Legislators participate in KPERS and I believe are subject to the same rules as everyone else in the state/school plan with one notable exception: they are credited with a full year of service even though they are only paid for roughly 90 days. Length of service requirements are the same as everyone else in that plan and their benefits would be based on their part-time salary. The changes proposed by the House and Senate would apply to Legislators.

But why do media and some legislators insist on low-balling the deficit? It is NOT $7.7 is at least $9.4 billion according to KPERS and even KPERS is hinting it could be much worse. Government accounting standards allows government plans to not count all of their actual investment losses as they are incurred; instead, they are blended in over a 5-year period. The KPERS annual report says they have $1.7 billion in losses they haven't accounted for. Using the market value of assets, the unfunded liability is $9.4 billion.

But their calculations assume an 8% investment return, which KPERS also acknowledges is likely too high. They say that reducing the rate to just 7.5% would add another $1.3 billion to the deficit. Many actuaries recommend that private sector plans use a 6% rate of return or less to calculate unfunded liabilities. At 6%, the deficit is nearly $12 billion.

While there would be some start-up costs associated with a defined contribution plan for new employees, it is far less costly to do so in the long term. We don't need a study commission to decide whether it's in taxpayers best interests to continue to put new employees into a more expensive plan that provides benefits multiple times better than private sector workers. The DC plan for new hires should be implemented ASAP and move on to making the tough decisions to close the unfunded gap.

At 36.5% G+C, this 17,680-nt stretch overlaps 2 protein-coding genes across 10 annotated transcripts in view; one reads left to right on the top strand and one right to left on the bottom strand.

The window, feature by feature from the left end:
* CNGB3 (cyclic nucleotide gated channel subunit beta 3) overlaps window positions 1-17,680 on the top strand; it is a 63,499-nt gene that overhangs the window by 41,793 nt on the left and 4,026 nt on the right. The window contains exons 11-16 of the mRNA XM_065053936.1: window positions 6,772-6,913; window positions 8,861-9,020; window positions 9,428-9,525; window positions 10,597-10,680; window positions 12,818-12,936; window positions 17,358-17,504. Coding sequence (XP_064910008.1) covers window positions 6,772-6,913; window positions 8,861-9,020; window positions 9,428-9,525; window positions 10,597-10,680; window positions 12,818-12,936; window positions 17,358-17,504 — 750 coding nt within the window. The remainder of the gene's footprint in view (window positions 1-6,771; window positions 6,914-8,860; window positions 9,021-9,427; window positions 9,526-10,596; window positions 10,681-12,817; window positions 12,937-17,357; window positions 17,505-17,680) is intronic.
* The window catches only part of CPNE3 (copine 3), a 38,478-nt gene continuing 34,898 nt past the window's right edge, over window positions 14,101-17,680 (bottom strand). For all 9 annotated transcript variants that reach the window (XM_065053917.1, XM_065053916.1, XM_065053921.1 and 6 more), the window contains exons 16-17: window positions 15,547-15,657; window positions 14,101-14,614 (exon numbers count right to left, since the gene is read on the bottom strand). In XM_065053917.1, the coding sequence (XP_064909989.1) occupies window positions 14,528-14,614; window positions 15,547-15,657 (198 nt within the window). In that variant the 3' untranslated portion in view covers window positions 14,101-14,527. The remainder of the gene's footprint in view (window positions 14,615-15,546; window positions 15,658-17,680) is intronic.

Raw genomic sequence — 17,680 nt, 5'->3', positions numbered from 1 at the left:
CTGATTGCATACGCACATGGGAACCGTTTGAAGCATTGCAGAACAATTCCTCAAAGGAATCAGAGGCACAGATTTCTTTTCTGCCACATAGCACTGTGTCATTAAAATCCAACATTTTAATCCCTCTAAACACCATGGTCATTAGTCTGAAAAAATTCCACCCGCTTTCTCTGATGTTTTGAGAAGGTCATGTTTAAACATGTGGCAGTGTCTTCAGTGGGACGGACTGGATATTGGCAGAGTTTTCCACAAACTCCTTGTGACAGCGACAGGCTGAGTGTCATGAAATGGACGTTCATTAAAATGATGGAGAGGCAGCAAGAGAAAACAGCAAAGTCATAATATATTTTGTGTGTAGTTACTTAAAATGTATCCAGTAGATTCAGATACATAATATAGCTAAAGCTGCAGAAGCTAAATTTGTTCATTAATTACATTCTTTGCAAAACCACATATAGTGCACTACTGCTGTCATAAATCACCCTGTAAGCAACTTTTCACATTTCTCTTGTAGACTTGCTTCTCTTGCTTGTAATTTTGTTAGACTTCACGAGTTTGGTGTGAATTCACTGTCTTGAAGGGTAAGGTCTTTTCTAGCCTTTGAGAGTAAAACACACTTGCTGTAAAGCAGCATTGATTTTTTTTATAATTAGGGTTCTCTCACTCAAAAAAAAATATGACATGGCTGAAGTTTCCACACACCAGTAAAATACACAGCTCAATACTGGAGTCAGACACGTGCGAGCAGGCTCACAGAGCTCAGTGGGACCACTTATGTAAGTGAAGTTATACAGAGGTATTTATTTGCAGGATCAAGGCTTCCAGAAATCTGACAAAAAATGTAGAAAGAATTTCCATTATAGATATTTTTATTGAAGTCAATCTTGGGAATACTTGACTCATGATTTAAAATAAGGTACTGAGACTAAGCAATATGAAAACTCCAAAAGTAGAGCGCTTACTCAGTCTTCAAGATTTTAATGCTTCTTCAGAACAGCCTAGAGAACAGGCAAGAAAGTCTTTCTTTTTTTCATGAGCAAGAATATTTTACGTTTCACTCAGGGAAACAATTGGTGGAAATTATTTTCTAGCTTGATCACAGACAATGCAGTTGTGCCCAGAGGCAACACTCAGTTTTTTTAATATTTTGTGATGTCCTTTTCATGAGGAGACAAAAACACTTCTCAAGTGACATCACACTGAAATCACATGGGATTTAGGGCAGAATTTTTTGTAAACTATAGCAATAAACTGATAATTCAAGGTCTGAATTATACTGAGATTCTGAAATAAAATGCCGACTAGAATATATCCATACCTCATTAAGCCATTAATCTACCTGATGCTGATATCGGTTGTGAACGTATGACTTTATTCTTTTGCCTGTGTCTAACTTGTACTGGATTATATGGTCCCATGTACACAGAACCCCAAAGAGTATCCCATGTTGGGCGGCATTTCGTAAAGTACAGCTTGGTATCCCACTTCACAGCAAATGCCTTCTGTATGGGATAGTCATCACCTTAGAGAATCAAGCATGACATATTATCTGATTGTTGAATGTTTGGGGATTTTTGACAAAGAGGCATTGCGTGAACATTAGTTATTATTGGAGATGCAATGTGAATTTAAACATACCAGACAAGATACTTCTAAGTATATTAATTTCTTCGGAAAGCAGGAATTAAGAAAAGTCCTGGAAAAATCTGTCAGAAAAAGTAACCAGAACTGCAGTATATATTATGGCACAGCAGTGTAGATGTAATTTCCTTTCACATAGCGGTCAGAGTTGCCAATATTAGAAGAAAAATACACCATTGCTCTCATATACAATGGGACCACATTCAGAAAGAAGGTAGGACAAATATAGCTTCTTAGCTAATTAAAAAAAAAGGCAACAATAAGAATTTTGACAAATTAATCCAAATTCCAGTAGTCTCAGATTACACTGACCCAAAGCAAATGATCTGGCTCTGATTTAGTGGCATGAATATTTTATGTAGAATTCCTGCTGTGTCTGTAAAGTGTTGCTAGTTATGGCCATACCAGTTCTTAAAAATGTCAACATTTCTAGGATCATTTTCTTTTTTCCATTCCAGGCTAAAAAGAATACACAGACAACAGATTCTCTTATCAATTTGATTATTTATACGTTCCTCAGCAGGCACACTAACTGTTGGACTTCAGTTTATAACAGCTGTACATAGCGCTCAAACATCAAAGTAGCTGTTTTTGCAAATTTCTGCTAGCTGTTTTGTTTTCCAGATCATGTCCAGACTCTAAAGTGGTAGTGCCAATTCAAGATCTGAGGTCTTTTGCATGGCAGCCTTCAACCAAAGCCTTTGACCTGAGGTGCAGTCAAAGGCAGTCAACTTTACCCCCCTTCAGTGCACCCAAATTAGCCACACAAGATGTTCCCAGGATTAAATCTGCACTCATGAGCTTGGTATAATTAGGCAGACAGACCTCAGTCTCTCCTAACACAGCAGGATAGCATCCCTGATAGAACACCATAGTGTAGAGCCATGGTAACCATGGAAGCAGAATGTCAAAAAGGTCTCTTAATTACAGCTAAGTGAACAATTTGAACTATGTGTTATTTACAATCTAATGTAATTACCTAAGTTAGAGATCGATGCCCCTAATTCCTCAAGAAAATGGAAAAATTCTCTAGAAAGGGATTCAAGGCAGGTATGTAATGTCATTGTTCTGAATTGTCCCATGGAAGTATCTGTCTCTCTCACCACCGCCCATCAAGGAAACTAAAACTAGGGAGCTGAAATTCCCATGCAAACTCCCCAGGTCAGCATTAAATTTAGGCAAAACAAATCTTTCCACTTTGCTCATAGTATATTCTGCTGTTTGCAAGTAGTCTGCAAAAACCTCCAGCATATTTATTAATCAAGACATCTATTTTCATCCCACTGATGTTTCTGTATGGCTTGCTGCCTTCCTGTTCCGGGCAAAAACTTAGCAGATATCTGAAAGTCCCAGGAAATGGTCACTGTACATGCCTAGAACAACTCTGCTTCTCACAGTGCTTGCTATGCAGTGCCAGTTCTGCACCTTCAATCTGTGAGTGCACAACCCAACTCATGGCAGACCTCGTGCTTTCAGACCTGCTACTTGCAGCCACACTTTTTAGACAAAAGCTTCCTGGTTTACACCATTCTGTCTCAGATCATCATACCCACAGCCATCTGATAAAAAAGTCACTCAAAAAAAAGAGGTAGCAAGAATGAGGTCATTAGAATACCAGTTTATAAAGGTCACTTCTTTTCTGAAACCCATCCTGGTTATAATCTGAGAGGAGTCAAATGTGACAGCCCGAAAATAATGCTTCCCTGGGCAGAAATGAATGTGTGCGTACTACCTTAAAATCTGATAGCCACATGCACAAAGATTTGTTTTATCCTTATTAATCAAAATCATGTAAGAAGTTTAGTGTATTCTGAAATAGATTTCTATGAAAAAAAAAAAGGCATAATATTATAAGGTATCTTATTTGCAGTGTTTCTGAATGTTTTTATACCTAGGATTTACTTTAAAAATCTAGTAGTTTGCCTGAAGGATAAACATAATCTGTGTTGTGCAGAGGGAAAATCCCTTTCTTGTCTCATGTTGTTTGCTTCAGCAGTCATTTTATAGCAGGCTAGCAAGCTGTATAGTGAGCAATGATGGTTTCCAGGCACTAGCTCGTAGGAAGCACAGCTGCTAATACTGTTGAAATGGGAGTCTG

notanota 4 years, 7 months ago

It's nice of you to back up the legislators while they do work for your beloved Kochs, but here's the answer:

Not only do they get credited with more than a year of service, they also have the option to opt into KPERS, so if they saddle the current enrollees with a loser of a 401k plan, they can just opt out of it while forcing the state workers to stay in. Isn't that nice?

As far as the dept, both plans would take care of it, from what I've read. Only the Senate version would do it faster than the House.